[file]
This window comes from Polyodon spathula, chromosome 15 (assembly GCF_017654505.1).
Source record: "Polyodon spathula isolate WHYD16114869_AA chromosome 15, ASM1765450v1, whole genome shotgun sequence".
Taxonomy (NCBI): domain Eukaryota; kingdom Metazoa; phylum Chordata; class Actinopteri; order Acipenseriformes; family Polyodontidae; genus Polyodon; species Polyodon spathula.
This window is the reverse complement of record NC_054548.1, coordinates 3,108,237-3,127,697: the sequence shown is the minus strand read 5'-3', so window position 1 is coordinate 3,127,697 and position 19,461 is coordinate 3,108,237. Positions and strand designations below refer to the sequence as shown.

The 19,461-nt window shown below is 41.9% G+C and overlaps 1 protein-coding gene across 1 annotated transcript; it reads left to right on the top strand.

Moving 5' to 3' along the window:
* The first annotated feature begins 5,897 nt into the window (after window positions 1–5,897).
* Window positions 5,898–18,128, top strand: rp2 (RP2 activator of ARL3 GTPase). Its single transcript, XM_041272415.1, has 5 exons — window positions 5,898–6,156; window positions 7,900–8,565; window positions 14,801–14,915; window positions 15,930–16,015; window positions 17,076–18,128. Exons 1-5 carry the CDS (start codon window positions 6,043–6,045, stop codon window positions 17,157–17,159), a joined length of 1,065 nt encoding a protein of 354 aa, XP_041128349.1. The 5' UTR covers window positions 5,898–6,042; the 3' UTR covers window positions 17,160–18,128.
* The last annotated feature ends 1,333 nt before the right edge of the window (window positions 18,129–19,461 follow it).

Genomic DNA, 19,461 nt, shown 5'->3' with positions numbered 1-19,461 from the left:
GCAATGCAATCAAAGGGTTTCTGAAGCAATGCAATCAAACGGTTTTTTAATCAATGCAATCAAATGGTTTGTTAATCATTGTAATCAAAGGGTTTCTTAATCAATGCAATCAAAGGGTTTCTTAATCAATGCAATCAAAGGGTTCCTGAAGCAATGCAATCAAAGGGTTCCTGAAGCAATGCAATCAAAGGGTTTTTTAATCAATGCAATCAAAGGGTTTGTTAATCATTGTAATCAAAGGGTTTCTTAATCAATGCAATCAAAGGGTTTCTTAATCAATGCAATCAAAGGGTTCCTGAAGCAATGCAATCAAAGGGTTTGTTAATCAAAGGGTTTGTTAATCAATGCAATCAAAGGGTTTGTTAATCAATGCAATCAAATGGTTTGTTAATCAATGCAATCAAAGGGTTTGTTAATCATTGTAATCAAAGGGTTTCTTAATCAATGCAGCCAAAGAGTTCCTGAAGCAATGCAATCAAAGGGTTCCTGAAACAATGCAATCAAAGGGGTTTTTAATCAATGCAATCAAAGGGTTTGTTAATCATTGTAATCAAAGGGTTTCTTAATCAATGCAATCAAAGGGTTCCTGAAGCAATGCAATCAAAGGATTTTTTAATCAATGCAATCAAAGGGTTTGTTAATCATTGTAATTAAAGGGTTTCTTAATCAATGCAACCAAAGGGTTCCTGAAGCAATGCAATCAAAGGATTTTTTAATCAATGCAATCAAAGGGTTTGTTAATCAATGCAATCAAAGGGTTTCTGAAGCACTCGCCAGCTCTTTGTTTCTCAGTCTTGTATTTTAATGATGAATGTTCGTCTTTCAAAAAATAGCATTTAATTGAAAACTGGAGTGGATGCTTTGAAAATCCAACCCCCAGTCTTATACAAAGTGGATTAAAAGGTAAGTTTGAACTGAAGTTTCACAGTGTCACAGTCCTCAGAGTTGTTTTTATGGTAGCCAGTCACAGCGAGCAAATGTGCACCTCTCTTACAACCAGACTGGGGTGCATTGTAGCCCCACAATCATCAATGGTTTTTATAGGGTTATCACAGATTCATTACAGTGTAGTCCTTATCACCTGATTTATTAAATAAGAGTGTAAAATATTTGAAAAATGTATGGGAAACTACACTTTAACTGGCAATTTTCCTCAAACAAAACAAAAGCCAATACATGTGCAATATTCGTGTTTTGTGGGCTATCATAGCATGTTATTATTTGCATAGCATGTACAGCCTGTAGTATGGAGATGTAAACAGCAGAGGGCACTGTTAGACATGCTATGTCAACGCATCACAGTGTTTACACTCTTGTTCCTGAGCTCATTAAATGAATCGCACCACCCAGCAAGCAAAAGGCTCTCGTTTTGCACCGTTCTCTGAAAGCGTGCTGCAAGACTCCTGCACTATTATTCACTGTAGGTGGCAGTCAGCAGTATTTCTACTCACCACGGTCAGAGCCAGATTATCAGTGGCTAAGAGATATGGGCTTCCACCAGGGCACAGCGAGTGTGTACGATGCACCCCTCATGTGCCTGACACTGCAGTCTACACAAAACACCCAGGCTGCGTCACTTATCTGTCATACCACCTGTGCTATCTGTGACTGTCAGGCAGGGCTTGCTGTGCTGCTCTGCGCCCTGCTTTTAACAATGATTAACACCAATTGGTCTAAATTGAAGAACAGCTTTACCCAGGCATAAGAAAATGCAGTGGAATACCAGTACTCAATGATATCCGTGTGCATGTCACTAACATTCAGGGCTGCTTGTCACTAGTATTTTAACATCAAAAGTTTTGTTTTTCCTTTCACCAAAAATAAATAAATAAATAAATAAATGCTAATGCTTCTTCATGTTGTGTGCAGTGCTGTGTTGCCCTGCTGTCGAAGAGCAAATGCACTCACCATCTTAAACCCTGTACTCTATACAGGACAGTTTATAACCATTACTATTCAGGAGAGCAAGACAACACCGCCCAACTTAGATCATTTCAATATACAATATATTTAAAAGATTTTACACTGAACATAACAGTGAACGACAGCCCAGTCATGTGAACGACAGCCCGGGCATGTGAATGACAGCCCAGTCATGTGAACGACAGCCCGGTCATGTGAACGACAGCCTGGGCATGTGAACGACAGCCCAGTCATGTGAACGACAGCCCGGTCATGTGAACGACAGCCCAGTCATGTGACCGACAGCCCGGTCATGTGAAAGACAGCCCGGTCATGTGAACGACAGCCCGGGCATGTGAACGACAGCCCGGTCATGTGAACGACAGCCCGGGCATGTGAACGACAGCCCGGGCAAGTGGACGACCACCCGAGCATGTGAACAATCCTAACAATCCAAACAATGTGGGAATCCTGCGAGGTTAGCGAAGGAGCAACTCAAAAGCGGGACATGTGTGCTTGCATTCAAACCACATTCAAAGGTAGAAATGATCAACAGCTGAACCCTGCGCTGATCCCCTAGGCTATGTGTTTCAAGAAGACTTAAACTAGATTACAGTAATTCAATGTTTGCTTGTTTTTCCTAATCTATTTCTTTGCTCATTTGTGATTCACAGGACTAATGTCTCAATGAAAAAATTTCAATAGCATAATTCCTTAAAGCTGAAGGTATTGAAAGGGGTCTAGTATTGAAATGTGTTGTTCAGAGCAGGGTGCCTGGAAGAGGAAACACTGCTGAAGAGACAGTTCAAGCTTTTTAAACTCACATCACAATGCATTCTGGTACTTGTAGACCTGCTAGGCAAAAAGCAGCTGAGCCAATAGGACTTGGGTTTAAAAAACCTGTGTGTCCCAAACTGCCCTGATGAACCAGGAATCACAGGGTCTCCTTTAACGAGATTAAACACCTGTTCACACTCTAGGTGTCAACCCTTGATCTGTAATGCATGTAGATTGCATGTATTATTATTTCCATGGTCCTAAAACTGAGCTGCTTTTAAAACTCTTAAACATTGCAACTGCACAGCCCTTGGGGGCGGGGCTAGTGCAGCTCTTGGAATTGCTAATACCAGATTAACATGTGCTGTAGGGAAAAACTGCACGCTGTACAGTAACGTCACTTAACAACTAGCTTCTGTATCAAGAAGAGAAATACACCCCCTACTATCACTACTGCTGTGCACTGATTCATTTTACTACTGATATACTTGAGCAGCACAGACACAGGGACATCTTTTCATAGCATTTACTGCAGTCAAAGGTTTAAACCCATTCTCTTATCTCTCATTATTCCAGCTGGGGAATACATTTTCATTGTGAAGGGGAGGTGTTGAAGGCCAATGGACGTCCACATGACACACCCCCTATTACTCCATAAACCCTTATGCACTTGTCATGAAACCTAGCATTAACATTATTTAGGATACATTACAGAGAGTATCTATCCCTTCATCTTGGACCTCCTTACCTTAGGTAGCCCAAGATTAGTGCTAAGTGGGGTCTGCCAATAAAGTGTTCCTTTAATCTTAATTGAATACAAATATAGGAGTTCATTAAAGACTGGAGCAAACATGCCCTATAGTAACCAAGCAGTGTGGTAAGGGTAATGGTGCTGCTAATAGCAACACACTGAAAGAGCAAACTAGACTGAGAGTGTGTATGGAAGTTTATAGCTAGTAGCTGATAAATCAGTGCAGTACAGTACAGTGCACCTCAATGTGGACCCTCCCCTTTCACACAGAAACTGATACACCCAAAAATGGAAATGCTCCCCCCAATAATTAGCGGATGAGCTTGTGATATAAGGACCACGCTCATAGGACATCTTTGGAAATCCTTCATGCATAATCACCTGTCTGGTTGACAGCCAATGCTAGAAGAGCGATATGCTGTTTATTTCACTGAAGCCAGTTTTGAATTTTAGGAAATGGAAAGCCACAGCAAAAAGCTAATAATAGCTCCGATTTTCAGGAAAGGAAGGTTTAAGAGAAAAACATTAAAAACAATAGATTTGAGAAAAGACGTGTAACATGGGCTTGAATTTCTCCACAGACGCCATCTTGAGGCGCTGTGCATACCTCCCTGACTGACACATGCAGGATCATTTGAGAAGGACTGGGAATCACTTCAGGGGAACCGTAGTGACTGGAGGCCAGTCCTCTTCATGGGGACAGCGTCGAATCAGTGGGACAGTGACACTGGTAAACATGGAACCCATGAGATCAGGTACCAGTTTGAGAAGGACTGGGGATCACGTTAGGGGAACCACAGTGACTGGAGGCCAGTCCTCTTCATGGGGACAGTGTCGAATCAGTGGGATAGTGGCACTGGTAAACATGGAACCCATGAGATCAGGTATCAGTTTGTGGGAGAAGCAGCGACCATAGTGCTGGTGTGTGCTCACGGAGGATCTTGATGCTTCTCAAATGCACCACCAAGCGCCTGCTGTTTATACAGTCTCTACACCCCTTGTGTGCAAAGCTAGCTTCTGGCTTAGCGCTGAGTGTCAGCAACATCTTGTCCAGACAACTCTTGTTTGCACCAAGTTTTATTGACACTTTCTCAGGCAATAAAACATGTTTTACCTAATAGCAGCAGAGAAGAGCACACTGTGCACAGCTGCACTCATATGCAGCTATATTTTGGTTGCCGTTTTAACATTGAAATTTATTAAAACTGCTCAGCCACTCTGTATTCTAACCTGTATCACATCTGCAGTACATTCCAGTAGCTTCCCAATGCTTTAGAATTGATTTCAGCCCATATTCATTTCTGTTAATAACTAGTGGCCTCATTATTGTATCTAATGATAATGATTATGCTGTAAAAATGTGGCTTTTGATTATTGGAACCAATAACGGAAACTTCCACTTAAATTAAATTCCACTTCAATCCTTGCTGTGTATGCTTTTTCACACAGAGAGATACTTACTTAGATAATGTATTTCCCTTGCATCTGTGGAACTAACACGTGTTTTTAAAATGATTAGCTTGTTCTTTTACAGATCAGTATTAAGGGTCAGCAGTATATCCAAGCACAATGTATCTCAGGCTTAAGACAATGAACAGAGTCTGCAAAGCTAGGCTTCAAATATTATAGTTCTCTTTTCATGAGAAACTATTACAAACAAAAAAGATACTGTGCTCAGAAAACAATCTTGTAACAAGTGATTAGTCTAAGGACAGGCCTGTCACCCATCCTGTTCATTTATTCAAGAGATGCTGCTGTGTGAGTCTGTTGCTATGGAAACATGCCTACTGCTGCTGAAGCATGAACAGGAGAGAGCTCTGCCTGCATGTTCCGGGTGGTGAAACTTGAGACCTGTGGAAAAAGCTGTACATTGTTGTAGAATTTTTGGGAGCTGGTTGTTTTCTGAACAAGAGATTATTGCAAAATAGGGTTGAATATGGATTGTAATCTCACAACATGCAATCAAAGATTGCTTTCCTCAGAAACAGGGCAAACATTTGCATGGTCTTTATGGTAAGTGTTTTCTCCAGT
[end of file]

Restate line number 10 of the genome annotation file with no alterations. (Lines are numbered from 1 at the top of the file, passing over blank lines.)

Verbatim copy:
Genomic DNA, 19,461 nt, shown 5'->3' with positions numbered 1-19,461 from the left: